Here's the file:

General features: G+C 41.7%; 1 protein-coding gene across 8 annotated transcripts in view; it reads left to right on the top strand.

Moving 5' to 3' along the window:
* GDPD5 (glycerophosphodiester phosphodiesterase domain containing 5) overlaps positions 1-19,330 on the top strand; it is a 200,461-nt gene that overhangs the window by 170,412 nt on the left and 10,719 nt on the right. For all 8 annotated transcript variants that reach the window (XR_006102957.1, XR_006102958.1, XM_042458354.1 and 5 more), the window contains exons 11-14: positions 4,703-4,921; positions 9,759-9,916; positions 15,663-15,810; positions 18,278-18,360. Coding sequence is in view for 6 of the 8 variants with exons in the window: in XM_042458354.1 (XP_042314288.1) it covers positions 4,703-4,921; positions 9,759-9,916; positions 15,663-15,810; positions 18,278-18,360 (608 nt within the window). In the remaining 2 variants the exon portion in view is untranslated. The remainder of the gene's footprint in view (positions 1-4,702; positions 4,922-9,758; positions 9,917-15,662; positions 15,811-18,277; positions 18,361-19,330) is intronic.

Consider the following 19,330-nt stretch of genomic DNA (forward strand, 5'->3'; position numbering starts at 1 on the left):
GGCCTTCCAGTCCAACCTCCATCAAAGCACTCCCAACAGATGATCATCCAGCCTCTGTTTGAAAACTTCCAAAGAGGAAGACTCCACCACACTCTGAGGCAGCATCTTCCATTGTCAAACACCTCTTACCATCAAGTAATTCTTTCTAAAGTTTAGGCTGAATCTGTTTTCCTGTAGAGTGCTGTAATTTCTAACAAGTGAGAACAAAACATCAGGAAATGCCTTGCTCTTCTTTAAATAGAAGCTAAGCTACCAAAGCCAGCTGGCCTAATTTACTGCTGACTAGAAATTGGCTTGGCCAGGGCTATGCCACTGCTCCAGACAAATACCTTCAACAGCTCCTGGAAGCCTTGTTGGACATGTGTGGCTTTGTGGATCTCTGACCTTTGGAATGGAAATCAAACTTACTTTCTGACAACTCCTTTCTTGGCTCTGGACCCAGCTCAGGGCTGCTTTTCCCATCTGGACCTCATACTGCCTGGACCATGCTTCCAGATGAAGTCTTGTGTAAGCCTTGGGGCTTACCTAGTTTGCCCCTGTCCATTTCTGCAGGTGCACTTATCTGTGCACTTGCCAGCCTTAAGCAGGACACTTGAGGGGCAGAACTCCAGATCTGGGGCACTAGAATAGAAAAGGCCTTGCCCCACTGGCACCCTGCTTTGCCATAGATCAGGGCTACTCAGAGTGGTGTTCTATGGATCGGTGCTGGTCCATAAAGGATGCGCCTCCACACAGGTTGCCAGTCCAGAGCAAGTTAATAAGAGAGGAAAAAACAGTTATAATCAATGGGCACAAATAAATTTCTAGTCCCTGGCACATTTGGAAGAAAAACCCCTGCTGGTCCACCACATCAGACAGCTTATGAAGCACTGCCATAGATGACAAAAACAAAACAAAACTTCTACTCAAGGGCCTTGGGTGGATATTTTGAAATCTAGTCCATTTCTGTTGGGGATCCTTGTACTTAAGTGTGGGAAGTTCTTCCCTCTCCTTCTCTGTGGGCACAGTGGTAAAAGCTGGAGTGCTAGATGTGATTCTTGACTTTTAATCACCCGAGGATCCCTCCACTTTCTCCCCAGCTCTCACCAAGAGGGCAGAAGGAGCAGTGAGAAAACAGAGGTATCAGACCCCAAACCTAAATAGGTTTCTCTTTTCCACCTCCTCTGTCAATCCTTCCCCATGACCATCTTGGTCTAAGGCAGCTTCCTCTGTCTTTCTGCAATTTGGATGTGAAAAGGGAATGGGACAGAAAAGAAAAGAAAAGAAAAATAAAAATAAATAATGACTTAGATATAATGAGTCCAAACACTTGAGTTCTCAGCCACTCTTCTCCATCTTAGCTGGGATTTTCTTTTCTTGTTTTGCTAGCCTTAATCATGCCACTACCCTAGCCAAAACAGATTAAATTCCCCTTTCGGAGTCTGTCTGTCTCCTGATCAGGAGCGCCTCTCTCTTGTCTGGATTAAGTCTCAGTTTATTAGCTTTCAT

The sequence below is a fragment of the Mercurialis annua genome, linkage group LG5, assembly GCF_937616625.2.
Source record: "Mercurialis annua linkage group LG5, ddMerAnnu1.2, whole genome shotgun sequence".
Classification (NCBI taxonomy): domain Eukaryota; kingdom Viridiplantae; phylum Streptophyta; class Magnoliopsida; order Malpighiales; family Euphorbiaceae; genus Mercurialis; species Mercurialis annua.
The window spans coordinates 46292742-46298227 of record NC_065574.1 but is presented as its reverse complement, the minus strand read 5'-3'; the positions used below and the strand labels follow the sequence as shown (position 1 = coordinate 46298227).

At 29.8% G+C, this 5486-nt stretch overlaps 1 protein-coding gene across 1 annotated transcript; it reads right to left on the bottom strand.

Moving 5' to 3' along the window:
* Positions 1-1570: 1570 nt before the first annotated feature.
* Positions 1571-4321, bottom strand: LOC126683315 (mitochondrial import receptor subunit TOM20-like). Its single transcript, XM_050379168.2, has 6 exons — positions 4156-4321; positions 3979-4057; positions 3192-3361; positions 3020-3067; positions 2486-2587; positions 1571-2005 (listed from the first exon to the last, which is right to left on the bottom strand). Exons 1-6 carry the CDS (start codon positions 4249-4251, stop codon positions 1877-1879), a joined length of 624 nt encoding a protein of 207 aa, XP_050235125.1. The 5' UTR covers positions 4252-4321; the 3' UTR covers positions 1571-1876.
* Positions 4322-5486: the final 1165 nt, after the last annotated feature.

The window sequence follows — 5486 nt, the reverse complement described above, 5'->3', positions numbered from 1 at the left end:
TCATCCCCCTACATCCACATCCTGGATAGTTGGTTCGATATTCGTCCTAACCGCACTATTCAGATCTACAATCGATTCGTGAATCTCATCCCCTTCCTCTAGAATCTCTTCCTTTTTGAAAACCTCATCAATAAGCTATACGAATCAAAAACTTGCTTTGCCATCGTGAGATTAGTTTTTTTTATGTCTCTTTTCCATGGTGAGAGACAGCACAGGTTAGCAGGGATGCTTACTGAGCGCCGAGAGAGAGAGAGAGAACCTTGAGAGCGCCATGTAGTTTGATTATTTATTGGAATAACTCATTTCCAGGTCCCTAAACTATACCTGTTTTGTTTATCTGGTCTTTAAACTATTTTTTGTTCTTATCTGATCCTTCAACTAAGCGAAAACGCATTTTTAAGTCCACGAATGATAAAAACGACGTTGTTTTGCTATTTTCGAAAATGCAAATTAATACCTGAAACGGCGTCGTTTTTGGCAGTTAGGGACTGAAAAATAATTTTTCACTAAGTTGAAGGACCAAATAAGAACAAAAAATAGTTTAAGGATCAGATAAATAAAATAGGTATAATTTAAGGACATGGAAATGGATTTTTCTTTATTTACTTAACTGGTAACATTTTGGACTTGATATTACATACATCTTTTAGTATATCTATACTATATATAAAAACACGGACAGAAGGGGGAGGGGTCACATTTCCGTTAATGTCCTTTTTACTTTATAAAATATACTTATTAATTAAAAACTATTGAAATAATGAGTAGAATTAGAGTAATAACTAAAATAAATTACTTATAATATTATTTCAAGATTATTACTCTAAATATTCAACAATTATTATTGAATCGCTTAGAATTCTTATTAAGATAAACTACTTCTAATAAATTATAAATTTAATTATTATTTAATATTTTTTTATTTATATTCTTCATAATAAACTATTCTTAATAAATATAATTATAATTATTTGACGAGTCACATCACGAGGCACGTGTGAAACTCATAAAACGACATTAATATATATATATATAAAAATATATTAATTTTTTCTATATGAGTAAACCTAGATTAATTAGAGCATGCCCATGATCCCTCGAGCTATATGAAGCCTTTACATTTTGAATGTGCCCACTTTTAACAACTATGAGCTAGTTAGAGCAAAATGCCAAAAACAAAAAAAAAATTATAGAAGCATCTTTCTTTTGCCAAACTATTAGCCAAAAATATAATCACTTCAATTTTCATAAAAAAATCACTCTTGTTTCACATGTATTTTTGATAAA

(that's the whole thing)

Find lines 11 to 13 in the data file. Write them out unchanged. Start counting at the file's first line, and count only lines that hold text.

Moving 5' to 3' along the window:
* Positions 1-1570: 1570 nt before the first annotated feature.
* Positions 1571-4321, bottom strand: LOC126683315 (mitochondrial import receptor subunit TOM20-like). Its single transcript, XM_050379168.2, has 6 exons — positions 4156-4321; positions 3979-4057; positions 3192-3361; positions 3020-3067; positions 2486-2587; positions 1571-2005 (listed from the first exon to the last, which is right to left on the bottom strand). Exons 1-6 carry the CDS (start codon positions 4249-4251, stop codon positions 1877-1879), a joined length of 624 nt encoding a protein of 207 aa, XP_050235125.1. The 5' UTR covers positions 4252-4321; the 3' UTR covers positions 1571-1876.